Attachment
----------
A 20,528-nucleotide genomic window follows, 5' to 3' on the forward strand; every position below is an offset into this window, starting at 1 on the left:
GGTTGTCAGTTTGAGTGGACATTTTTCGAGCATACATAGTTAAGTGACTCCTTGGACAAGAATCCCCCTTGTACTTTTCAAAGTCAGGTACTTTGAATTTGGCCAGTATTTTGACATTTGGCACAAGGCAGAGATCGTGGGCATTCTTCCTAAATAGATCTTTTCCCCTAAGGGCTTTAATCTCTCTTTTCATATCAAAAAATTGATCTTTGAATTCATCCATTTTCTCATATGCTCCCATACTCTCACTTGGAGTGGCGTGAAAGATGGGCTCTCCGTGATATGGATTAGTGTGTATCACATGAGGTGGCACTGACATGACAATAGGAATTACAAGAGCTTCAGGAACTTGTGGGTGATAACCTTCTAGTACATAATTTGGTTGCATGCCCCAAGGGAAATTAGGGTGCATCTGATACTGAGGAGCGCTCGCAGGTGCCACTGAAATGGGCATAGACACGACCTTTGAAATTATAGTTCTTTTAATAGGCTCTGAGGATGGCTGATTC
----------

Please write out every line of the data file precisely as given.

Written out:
A 20,528-nucleotide genomic window follows, 5' to 3' on the forward strand; every position below is an offset into this window, starting at 1 on the left:
GGTTGTCAGTTTGAGTGGACATTTTTCGAGCATACATAGTTAAGTGACTCCTTGGACAAGAATCCCCCTTGTACTTTTCAAAGTCAGGTACTTTGAATTTGGCCAGTATTTTGACATTTGGCACAAGGCAGAGATCGTGGGCATTCTTCCTAAATAGATCTTTTCCCCTAAGGGCTTTAATCTCTCTTTTCATATCAAAAAATTGATCTTTGAATTCATCCATTTTCTCATATGCTCCCATACTCTCACTTGGAGTGGCGTGAAAGATGGGCTCTCCGTGATATGGATTAGTGTGTATCACATGAGGTGGCACTGACATGACAATAGGAATTACAAGAGCTTCAGGAACTTGTGGGTGATAACCTTCTAGTACATAATTTGGTTGCATGCCCCAAGGGAAATTAGGGTGCATCTGATACTGAGGAGCGCTCGCAGGTGCCACTGAAATGGGCATAGACACGACCTTTGAAATTATAGTTCTTTTAATAGGCTCTGAGGATGGCTGATTC